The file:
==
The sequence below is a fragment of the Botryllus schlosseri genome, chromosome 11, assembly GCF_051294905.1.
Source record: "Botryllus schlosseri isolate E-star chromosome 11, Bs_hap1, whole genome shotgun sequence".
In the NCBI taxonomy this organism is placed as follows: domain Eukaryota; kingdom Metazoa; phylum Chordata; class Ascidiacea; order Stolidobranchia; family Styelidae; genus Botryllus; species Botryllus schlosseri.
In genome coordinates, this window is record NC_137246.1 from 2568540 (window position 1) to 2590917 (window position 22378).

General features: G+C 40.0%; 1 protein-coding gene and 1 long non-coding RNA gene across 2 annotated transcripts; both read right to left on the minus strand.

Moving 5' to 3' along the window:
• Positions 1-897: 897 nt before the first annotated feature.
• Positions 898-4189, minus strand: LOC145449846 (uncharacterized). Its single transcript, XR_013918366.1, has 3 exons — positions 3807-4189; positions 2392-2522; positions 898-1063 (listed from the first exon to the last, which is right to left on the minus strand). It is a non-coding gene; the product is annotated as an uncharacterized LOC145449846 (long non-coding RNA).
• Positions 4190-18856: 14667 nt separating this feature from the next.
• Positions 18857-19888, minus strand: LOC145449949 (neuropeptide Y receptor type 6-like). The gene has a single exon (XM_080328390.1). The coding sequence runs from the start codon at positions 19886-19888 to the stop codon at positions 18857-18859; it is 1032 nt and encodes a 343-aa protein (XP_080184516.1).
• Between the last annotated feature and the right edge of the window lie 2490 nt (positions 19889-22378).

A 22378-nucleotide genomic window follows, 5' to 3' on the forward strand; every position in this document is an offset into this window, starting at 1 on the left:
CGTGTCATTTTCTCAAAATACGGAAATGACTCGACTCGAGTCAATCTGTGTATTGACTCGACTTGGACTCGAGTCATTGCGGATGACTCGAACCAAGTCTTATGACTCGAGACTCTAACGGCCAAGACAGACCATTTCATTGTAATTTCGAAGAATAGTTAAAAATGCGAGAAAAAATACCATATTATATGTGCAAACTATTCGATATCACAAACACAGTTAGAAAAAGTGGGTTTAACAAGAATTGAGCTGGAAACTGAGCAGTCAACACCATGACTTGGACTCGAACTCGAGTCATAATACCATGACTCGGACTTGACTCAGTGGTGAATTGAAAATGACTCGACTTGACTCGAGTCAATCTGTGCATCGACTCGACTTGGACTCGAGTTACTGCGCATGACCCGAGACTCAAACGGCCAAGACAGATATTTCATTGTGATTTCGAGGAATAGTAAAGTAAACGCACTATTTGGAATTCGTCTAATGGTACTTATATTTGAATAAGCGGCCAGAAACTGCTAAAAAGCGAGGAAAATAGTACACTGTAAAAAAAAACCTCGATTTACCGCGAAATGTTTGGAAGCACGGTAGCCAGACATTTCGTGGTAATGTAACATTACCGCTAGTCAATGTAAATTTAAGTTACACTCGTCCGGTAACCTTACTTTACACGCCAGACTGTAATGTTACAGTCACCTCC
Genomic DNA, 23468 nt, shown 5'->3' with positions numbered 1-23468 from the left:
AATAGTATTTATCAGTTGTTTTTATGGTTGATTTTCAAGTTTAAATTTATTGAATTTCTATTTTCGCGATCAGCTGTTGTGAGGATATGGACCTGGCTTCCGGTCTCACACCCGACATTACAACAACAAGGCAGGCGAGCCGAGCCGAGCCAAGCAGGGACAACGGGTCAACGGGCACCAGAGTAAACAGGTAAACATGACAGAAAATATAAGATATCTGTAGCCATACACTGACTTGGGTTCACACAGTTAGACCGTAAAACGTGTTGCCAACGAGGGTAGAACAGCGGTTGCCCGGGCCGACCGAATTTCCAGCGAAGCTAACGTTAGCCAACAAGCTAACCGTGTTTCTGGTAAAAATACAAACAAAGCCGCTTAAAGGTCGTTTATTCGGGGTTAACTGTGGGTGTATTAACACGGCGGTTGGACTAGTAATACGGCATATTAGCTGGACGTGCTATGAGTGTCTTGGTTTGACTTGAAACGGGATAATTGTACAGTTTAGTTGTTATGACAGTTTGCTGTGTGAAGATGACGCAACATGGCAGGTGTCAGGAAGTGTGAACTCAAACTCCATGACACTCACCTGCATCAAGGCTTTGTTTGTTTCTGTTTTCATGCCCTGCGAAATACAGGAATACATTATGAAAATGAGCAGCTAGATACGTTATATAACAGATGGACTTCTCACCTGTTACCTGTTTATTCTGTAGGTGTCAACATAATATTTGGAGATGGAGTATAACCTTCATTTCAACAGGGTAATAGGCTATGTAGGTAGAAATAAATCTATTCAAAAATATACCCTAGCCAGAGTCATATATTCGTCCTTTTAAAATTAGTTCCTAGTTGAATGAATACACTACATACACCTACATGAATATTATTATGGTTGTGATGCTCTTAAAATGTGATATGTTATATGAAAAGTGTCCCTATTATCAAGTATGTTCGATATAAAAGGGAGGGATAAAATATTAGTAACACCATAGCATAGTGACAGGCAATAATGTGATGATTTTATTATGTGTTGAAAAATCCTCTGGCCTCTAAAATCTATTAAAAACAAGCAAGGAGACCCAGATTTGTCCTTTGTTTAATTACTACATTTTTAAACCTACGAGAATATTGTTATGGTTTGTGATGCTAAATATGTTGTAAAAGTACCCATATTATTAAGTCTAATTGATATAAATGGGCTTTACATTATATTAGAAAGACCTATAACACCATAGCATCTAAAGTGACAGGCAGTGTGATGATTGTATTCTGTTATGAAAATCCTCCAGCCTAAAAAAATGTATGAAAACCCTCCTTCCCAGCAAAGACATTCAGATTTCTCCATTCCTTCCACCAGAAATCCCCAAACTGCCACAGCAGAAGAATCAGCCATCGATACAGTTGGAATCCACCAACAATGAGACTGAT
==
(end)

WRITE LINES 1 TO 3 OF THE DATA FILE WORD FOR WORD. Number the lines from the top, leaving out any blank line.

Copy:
The sequence below is a fragment of the Botryllus schlosseri genome, chromosome 11, assembly GCF_051294905.1.
Source record: "Botryllus schlosseri isolate E-star chromosome 11, Bs_hap1, whole genome shotgun sequence".
In the NCBI taxonomy this organism is placed as follows: domain Eukaryota; kingdom Metazoa; phylum Chordata; class Ascidiacea; order Stolidobranchia; family Styelidae; genus Botryllus; species Botryllus schlosseri.